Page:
Pride Winnipeg's new president has his own story of adversity
As a Muslim in South Asia, Muhammad Ahsan was forced to conceal his identity
Just a couple of years ago, Muhammad Ahsan was taking part in underground events hiding his true identity as a queer Muslim.
Now the 34-year-old is out and proud in a big way and is getting ready to take charge of Pride Winnipeg.
Ahsan will be replacing the organization's current president, Jonathan Niemczak, who will step down next month from the volunteer role he's held with the festival since 2012.
"I'm very excited but at the same time I am very well aware that it's a very critical position," Ahsan said in an interview with CBC.
Ahsan came to Winnipeg from South Asia as a provincial nominee in 2016. He comes from a place where being LGBT is criminalized and while he was involved with the LGBT community back home it was always underground and kept secret.
"If we meet outside safe spaces we even pretend we don't know each other so that's the kind of life there is," he said.
Before coming to Winnipeg, Ahsan started checking out the Rainbow Resource Centre, a hub for LGBT folks in the city. The centre proved to be pivotal on his journey in claiming his identity in Canada.
He started going to meetings at New Pride of Winnipeg, a support group for newcomers at the Rainbow Resource Centre.
Coming out 'liberating'
After three meetings, he came out as a proud queer Muslim.
"That was probably the most liberating moment for me."
Last year, Ahsan joined Pride's board as the vice-president of community engagement. He called the experience "amazing," and applied to fill Niemczak's shoes after he announced this summer he would be stepping down as leader of the festival.
The Pride Winnipeg board voted to have Ahsan be the organization's new president and made the decision public on Tuesday. Ahsan said he has dreamt of making Pride more diverse and plans to reach out to marginalized members of the community who may not feel included in the annual festival.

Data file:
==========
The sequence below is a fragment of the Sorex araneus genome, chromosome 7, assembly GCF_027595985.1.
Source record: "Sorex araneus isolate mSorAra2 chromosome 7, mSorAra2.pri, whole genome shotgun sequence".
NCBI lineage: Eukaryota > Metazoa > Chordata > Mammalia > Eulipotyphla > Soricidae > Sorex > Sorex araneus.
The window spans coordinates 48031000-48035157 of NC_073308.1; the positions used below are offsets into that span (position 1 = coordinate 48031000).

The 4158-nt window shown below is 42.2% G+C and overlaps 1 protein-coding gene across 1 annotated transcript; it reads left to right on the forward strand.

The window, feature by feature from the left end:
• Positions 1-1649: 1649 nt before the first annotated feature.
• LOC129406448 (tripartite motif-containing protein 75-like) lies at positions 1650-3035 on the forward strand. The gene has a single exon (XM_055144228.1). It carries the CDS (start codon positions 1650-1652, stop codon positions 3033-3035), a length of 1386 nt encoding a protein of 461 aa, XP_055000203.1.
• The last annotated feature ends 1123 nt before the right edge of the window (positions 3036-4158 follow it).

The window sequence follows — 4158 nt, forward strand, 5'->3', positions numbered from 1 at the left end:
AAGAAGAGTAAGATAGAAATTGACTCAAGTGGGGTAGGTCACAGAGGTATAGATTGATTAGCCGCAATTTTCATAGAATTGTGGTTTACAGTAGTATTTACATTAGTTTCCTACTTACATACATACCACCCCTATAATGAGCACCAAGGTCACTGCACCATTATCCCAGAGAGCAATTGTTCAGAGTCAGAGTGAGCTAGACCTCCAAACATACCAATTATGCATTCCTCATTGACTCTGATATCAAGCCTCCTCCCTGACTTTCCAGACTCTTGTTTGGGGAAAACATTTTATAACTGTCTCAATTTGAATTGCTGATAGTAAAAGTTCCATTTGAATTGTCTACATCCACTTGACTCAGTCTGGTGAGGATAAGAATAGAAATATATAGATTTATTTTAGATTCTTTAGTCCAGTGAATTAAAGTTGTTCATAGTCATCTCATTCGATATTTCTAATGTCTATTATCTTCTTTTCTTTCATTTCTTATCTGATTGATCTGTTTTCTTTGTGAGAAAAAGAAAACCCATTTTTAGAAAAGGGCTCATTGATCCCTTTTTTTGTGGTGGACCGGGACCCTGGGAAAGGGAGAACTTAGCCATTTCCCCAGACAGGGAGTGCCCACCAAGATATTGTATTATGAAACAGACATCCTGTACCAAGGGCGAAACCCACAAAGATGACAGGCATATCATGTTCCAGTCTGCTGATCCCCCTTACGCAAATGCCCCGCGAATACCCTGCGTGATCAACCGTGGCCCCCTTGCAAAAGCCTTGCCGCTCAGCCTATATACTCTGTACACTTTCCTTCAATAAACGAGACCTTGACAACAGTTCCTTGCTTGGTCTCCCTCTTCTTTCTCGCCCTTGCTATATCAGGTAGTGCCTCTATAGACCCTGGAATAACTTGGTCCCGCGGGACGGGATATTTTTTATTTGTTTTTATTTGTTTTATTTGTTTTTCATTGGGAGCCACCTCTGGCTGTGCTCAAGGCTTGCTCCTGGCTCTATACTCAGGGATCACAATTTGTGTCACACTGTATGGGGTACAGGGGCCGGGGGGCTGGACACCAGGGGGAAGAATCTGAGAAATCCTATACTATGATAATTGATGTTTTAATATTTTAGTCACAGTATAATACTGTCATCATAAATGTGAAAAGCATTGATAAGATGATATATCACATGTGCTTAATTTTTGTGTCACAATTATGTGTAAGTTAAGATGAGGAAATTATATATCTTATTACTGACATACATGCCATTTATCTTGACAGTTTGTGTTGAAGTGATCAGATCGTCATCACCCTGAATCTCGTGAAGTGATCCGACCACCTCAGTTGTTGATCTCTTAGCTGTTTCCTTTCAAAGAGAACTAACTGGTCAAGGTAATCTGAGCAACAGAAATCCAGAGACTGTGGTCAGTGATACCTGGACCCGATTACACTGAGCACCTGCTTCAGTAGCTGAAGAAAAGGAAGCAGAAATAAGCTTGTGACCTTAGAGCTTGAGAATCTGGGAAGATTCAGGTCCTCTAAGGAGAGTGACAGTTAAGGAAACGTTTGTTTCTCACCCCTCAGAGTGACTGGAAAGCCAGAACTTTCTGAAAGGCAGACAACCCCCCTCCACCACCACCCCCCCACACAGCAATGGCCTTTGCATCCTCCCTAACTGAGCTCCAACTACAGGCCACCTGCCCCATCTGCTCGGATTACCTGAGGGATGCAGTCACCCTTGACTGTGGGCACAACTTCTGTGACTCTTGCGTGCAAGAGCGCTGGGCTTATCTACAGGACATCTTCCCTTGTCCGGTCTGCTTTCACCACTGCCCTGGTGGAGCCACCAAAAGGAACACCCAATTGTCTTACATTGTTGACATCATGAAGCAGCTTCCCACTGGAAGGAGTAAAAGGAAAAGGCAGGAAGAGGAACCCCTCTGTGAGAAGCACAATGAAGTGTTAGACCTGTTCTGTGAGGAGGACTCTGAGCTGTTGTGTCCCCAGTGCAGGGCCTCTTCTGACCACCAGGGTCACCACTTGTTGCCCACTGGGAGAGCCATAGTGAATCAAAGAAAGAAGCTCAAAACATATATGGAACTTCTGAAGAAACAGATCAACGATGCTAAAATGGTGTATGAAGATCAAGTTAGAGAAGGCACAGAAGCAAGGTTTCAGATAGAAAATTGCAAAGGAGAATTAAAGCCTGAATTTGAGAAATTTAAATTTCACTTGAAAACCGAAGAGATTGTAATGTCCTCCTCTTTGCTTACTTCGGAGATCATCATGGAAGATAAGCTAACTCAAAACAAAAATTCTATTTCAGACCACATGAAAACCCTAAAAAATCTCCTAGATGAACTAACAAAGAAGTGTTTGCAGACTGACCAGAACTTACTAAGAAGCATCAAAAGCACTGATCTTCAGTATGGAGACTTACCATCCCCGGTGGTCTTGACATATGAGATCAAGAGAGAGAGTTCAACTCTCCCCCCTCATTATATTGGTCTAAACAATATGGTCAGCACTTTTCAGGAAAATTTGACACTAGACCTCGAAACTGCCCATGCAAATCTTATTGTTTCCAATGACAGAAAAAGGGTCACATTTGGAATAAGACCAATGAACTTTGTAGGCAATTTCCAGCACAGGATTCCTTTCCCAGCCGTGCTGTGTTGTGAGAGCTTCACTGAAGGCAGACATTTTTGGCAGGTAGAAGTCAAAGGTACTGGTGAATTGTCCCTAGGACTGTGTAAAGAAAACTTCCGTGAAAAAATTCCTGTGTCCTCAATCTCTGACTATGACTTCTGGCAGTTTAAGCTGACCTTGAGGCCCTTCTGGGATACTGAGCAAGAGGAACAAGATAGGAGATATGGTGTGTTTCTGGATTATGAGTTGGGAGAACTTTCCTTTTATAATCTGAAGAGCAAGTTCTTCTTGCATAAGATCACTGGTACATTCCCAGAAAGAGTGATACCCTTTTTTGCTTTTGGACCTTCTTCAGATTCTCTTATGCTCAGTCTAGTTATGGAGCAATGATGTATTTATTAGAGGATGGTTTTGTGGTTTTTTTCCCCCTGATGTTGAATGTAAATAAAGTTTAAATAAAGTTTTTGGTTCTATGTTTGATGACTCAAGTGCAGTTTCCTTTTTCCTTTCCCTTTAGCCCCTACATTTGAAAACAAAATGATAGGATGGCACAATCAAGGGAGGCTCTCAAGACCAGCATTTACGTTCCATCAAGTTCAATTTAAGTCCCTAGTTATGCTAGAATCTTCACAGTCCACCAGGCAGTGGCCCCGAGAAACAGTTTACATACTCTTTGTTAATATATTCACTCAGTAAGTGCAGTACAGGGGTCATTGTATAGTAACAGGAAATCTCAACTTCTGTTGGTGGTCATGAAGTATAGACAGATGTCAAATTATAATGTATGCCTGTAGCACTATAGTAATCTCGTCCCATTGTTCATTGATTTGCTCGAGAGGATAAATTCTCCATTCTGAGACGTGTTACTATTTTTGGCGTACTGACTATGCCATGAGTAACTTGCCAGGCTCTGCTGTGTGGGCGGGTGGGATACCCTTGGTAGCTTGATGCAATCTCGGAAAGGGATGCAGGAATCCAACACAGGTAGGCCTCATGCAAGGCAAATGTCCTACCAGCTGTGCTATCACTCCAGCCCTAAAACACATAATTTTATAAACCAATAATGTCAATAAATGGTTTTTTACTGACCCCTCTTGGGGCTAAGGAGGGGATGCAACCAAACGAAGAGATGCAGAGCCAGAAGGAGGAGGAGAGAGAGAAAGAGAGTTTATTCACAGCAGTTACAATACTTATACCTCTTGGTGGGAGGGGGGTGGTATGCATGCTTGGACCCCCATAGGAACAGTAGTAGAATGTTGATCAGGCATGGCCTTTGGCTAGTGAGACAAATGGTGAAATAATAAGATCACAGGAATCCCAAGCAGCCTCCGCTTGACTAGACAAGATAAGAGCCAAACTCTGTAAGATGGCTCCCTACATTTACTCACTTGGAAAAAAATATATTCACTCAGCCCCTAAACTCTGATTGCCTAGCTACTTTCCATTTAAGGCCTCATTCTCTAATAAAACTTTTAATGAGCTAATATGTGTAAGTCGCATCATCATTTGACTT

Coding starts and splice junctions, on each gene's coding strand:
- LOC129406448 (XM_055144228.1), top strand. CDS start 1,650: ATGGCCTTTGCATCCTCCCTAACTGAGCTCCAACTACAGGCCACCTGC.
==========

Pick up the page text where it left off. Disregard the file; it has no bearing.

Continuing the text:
Niemczak said the festival is in good hands with Ahsan.
"His broad knowledge of issues that affect our community, coupled with years of experience in rights activism, education and training, conflict resolution, and research and development, makes Muhammad well positioned to lead the organization going forward," Niemczak wrote in a press release.
Will have to tackle issue of cops at Pride
One of the most critical hot-button issues he will have to tackle is whether uniformed officers should be able to march in the annual Pride parade. In 2017, the festival decided to ban police in uniforms from marching following consultations it did with marginalized groups through an online survey.
- Police union upset by decision against officers in uniform
- Pride Winnipeg switches back to original festival dates
The Winnipeg Police Association criticized the move, pointing out there are a number of officers who are part of the LGBT community who would like to march and the issue has been hotly debated ever since.
Ahsan said any change on the issue will take time "It's not going to happen overnight," he said adding if there was to be any change on the issue it would only come after consultations with the community.
"It has to be through mass consensus through the community members."
Ahsan will step into his new role officially on Oct. 1.